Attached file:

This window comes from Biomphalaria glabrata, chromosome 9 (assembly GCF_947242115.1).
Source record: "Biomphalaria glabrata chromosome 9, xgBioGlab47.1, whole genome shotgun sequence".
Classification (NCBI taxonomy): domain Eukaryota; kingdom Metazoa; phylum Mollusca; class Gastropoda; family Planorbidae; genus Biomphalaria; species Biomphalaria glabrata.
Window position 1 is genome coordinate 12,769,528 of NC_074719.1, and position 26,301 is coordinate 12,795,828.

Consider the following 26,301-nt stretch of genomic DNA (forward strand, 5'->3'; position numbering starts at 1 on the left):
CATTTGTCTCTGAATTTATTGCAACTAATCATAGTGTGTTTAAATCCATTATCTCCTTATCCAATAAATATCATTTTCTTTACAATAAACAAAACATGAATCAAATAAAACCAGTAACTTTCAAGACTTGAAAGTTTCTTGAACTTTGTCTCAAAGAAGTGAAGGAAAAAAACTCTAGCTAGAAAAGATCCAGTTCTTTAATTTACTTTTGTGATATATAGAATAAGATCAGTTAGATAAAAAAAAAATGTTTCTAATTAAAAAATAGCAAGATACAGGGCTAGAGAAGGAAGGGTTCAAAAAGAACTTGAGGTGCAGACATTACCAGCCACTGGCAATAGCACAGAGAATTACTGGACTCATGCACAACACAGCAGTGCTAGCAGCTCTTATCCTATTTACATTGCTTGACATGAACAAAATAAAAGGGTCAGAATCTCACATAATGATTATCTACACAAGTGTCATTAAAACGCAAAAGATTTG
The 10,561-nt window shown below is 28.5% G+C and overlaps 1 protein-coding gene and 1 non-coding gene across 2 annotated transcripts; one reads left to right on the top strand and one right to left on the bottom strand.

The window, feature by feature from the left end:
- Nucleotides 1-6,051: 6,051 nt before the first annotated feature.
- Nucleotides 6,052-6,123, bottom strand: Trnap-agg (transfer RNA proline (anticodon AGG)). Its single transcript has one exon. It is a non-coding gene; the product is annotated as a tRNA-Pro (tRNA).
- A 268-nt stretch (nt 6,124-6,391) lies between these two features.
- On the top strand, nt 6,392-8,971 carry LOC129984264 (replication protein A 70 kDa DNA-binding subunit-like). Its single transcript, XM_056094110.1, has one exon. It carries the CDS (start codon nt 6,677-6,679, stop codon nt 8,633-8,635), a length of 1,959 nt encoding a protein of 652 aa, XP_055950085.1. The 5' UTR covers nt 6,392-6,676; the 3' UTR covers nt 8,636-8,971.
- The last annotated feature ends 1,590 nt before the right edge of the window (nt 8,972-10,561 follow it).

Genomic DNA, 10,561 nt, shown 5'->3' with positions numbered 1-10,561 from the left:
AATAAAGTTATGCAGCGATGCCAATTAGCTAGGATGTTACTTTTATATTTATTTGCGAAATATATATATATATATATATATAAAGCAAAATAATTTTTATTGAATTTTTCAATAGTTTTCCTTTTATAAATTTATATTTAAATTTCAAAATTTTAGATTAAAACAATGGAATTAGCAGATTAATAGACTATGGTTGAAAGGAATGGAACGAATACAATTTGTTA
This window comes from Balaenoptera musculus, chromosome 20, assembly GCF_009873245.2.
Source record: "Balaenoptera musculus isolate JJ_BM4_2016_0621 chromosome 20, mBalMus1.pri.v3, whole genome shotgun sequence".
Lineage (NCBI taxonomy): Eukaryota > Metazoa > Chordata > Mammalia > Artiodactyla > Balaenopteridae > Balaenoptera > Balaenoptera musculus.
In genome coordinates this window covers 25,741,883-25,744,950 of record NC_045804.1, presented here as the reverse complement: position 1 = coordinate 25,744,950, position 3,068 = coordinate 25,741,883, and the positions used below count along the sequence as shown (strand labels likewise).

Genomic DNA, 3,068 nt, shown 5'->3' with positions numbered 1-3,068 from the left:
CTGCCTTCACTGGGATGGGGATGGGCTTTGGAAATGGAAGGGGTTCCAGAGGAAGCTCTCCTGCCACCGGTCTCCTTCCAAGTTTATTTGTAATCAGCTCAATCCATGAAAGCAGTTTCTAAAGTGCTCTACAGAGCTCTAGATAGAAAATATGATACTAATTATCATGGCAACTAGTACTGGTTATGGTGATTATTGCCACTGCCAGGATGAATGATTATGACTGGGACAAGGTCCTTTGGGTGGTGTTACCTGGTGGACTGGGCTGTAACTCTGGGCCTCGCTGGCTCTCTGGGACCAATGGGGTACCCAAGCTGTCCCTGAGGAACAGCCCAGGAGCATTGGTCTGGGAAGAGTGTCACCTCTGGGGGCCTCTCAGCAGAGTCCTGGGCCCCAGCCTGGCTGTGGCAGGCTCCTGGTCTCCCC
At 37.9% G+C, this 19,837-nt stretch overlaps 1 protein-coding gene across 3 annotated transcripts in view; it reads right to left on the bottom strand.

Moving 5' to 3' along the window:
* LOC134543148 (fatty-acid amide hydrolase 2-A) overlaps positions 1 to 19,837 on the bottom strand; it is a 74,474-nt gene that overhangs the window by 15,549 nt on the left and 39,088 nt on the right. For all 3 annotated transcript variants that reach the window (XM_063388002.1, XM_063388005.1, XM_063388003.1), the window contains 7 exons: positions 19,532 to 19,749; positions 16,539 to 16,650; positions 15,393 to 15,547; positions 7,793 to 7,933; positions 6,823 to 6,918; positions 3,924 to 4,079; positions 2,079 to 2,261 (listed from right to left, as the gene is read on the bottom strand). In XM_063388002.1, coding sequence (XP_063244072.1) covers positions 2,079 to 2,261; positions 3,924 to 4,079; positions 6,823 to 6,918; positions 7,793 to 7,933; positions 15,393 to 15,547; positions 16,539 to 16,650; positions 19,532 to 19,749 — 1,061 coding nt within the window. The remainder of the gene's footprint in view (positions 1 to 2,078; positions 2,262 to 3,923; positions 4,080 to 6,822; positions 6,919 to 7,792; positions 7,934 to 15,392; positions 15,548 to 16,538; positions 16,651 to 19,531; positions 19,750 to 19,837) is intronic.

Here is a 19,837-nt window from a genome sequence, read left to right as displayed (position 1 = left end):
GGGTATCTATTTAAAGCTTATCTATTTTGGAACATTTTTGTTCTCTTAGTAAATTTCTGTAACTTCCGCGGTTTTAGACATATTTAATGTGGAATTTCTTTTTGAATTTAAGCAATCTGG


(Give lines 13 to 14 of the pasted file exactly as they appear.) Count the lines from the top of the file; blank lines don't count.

- The last annotated feature ends 1,590 nt before the right edge of the window (nt 8,972-10,561 follow it).

Genomic DNA, 10,561 nt, shown 5'->3' with positions numbered 1-10,561 from the left: